Archive for December, 2012


Feast of the Holy Family 2012

December 30, 2012


Too often, I think we idealize Joseph and Mary as the ideal parents and Jesus as the ideal child – even if we know in our mind, they were not.  We literally, put them on pedestals, which is good – but we need to understand why.

Today we celebrate the feast of the holy family, which is not the same as the ideal or good family.

But the bible does not tell us that Mary and Joseph were good parents – it simply never comments on the matter.  Nor does the bible comment that Jesus was a well-behaved child.  What the bible says is that they were holy.  So what does that mean?

CLICK HERE  for the readings for Feast of the Holy Family: (Sirach 3:2-6,12-14; Psalm 128; Colossians 3:12-17; Luke 2:41-52)


Solemnity of the Nativity of the Lord (Christmas) 2012

December 26, 2012


Have you ever asked why God chose this way?  Why was this story, the one we hear at Christmas every year, the plan that God chose to save the world?  But in order to answer that question, perhaps we must ask ourselves what we need saving from?

All of the sudden, God’s plan does not seem so crazy after all, for so many of our issues are resolved by the presence of a child.

May this season of Christmas remind us about what is really important and may it be a holy and joyous time for each and everyone.

CLICK HERE  for the readings for Christmas Eve: (Isaiah 9:1-6; Psalm 96; Titus 2:11-14; Luke 2:1-14)


Fourth Sunday of Advent

December 23, 2012


Our first reading from the prophet Micah sings the praises of Bethlehem, a small insignificant town from where a ruler of Israel shall come.  Because of the time that we live, we hear this passage and immediately think of the birth of Christ; however, Bethlehem was known first as the City of David.

Remember that Israel had been given a promise:  that David’s lineage would last forever.  So this is not just about Christ, but also about King David, under whose reign Israel was united; under whose reign there was peace.

And so we hear that the fulfillment of God’s promise, given long ago, is near.  The heir of David would bring peace and that is why Jesus is the “prince” of peace – the one in whom a dream is realized.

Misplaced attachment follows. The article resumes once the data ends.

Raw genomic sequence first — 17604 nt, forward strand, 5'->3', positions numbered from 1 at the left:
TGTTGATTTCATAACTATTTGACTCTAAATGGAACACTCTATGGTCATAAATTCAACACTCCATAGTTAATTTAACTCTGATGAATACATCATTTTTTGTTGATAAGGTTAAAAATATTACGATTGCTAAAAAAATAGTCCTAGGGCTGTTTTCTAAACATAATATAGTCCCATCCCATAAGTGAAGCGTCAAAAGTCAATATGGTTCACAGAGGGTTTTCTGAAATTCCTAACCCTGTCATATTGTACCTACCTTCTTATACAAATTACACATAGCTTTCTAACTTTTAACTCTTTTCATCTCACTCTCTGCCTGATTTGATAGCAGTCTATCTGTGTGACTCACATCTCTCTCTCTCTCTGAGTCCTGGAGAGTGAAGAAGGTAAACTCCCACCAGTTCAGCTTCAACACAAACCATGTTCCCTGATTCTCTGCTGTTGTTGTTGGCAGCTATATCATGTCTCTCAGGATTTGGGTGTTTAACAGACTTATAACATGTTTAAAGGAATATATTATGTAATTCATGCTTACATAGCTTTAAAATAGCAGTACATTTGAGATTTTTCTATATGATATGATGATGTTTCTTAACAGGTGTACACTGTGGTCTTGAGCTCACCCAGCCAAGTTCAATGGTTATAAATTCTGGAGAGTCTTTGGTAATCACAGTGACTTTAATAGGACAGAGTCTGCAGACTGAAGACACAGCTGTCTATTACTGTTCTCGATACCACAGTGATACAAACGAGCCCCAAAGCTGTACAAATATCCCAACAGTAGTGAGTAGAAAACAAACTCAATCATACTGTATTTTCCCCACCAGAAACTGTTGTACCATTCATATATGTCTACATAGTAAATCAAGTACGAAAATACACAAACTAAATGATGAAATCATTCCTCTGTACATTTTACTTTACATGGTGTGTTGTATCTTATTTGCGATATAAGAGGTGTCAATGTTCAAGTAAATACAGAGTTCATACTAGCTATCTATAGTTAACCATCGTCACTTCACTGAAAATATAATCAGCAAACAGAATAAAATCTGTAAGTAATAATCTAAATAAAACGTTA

So too in our Gospel, we hear again, the story of the Visitation.  But often, it does not mean for us, what it meant for the first century Jew.  The hill country of Judah was not just any place, it was the location of the ark of the covenant when David found it and brought it to Jerusalem.  Upon discovering the ark, David so famously danced before the presence of God.

Now, Mary is signaled as the New Ark of the Covenant as she goes to that same place and John dances before the Lord in Elizabeth’s womb.

You see, God does not abandon God’s people or forget the promises that have been made.  Rather, dreams take time to be realized and so we must not give up hope.

CLICK HERE  for the readings for the Fourth Sunday of Advent: (Micah 5:1-4; Psalm 80; Hebrews 10:5-10; Luke 1:39-45)


Third Sunday of Advent

December 17, 2012


One of my great frustrations with many churches is the judgment that many people feel. Of course, in some cases, it is because people feel guilty for what they have done, but in many other cases, it comes from the pharisaical pride of regular church-goers.

But neither represents the Church I love. Our readings today are very clear: there is no place for judgment in the Church. No matter what you have done, no matter who you are, this – here and now – should be an encounter with joy. Not just a surface level feeling, but a warmth deep inside that reminds you that you are loved unconditionally.

Of course, when most people go to church, this is probably not the description they would offer about their experience, but both Zephaniah and John offer explicit challenges to the establishment and way things were typically done.

CLICK HERE  for the readings for the Third Sunday of Advent: (Zephaniah 3:14-18; Isaiah 12:2-6; Philippines 4:4-7; Luke 3:10-18)


Second Sunday of Advent

December 10, 2012


It is helpful to have a bit of background. Baruch was a sort of secretary to Jeremiah, both of whom living during the most disasterous period of Israel’s history – the Babylonian Captivity.

Now most of us probably think about the Egyptian slavery as the work oppression God’s people suffered, but that was nothing compared to the Babylonian captivity.

Our Gospel echoes Baruch. Luke is going to give us a list of names that represent the whole of the hierarchy of political and social governance in the day. These names represent terrible oppression.

And in both cases, Baruch and Luke tell the people to prepare their hearts and minds, for the Lord is going to act. As we hear these readings this evening, we must ask ourselves, what needs preparing in your life in order for God to act? What do you need to facilitate the arrival of God in your life today?

CLICK HERE  for the readings for the Second Sunday of Advent: (Baruch 5:1-9; Psalm 126; Philippians 1:4-6,8-11; Luke 3:1-6)


First Sunday of Advent

December 3, 2012


Every year, Advent seems to catch us off guard – how can it be here already?  Where did the semester go?  What do you mean I have a final next week?!?!

In this respect, the fear our Gospel might evoke about the end times is quite appropriate – for the end may indeed be near and we are no where near ready!

But our Gospel also contains a clear instruction:  do not let the anxieties of life catch you by surprise, but be vigilant and pray.  THIS is advent.

What does Advent mean to you?

Advent is a chance for us to regain control of our lives – to reassess what is necessary and strip away what is not.  During these days, we remember the exile of our ancestors who waited with nothing more than hope for their salvation.

CLICK HERE  for the readings for the First Sunday of Advent: (Jeremiah 33:14-16; Psalm 25; 1 Thessalonians 3:12-4:2; Luke 21:25-28,34-36)